The Toronto Police Board has unanimously approved to increase their 2022 budget to $1.1 billion. Prior to agreeing to the decision, Interim Police Chief James Ramer reasoned why the Toronto Police can no longer afford a lack of increase to their budget, citing now as “a time where demand for service has grown in one of the fastest growing services in North America,” Ramer told Global News.
A myriad of key challenges are noted in the police’s official budget report, including the city’s rising urban population, more shooting incidents, automobile thefts, increase in the number and length of calls, legislative impacts, and the ongoing effects from the COVID-19 pandemic.
With these issues taken into account, the police services’ priorities intend to focus on “maintaining service levels with continued growth in workload, preventing hate crimes, combating gang and gun violence,” and investing in safety programs such as the Vision Zero Road Safety Program along with Neighborhood Community Officer program, according to the report.
Connie Osborne, the media relations manager for the Toronto Police, states that “Over the last five years, the Toronto Police Service has worked hard to do more with less. The proposed amount is not only below inflation but does not require a larger portion of the City’s budget.” According to Osborne, the service requested the 2.3 per cent increase after having “a zero-based budget for three of the previous five years.”
The budget increase has been met with some backlash from community members and activists who call for a defunding or reallocating of police funds. According to Global News, in the Toronto Police Services Board meeting when a community member called for the defunding of the police by “at least 50 per cent,” Mayor John Tory remarked the request as “impossible.”
When inquired about the push for a defunding of police, Osborne maintains that “community trust is of the utmost importance” to the Toronto Police and that Chief Ramer is “dedicated to reform and transparency and as such, the Service is committed to addressing a set of 81 Recommendations composed by the board and collected from the community.”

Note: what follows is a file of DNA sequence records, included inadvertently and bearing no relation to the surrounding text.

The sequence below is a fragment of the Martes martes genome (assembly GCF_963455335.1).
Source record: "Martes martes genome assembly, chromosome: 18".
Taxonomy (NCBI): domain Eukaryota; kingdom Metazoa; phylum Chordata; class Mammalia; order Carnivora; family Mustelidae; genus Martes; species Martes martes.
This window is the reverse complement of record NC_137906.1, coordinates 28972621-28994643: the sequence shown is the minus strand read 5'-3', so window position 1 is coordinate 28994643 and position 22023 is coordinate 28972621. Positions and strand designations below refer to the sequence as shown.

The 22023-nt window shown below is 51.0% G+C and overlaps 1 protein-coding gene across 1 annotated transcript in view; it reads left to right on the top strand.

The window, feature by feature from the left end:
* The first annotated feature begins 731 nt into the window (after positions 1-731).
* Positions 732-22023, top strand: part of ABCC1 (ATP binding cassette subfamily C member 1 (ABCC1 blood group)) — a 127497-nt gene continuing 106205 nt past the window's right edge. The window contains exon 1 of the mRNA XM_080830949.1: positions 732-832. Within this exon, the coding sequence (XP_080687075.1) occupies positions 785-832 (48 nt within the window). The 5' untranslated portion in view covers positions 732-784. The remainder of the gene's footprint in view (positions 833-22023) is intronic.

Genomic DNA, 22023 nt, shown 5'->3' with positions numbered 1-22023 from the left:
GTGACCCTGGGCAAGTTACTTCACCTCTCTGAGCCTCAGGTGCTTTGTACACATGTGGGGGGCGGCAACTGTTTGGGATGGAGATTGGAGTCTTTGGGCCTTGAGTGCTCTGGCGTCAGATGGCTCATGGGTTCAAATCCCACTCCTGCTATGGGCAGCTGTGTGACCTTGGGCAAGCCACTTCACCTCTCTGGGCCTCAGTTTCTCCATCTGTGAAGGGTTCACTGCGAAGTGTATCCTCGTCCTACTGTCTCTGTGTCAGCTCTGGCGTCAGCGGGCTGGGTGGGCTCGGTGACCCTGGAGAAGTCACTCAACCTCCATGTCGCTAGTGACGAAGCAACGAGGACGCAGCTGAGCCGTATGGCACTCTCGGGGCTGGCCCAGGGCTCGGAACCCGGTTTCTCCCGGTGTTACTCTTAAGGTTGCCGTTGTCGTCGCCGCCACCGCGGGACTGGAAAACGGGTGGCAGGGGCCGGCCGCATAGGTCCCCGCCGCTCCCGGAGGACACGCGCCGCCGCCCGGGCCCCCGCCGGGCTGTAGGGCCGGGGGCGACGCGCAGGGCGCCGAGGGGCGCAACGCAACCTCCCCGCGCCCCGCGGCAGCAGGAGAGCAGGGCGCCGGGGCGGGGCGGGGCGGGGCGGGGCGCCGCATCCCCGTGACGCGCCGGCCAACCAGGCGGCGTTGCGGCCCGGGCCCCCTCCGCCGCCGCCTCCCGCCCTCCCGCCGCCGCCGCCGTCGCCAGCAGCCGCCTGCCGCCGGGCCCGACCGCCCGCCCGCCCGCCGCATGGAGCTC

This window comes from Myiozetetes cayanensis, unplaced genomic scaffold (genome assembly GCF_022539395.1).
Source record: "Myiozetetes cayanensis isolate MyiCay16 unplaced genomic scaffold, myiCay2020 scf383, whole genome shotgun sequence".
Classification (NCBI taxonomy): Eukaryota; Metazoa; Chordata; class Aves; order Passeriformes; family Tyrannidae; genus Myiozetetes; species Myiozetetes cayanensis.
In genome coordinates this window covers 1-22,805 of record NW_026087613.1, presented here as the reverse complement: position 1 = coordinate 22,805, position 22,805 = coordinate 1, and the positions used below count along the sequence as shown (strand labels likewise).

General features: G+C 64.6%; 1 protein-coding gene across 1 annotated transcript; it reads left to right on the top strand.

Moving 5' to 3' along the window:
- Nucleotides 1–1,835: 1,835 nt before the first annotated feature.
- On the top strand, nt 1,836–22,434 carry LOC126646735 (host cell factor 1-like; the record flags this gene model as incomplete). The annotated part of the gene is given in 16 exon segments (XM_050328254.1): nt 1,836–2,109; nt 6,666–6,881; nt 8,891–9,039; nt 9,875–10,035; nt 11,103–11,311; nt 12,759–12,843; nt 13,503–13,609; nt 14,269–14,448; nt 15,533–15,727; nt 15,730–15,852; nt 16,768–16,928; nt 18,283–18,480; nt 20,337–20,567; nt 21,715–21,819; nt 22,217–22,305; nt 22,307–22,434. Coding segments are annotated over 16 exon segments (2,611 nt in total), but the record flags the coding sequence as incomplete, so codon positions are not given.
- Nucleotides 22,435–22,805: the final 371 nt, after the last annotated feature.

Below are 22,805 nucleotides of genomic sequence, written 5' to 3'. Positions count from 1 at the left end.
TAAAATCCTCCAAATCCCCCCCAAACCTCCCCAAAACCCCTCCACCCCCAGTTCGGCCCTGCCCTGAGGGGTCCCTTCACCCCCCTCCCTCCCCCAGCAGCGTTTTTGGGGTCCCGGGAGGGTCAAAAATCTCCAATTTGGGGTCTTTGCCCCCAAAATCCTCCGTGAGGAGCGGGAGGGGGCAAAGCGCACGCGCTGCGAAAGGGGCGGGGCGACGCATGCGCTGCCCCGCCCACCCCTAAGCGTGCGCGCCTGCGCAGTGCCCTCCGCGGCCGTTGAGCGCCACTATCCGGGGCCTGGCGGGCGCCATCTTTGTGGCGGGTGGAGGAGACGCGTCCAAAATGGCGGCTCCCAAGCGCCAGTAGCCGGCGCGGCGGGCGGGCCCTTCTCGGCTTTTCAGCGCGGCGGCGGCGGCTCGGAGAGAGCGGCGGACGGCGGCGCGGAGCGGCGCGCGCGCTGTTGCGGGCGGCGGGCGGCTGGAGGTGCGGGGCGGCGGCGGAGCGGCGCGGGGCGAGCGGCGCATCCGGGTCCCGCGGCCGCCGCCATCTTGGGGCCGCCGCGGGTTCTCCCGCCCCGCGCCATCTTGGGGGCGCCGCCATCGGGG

James Sheptycki, a criminology professor at York, feels that “from the Chief’s perspective, the budget increase will allow the Toronto Police to carry on into next year without further erosion of morale.”
Osborne continues, saying that the request will not increase the Service’s share of the City of Toronto’s overall budget and will not increase the total complement of the service, “but will allow them to continue their service and also have some flexibility to reallocate existing personnel to existing and emerging critical areas.”
“The city needs a joined-up government so that these organizations work together constructively — taking away money from one public service in order to fund another is a bad idea,” says Sheptycki, with the organizations referenced being the public servants in education, healthcare, and social work.
“Police professionals understand that well-paid and resourced teachers, health professionals, social workers and other first responders are vitally important to wellbeing and public safety that policing alone cannot achieve. The need for police would not disappear, but it could be a smaller proportion of the mix if public sector workers all had improved pay and conditions.”
Sheptycki feels that the increase “will not change things that much.” He also acknowledges that “there is a need for improvement in the police sector in Canada, and never more so than now. Police critics are useful in pushing for change, but outsiders frequently don’t understand how positive change can be affected inside organizations.”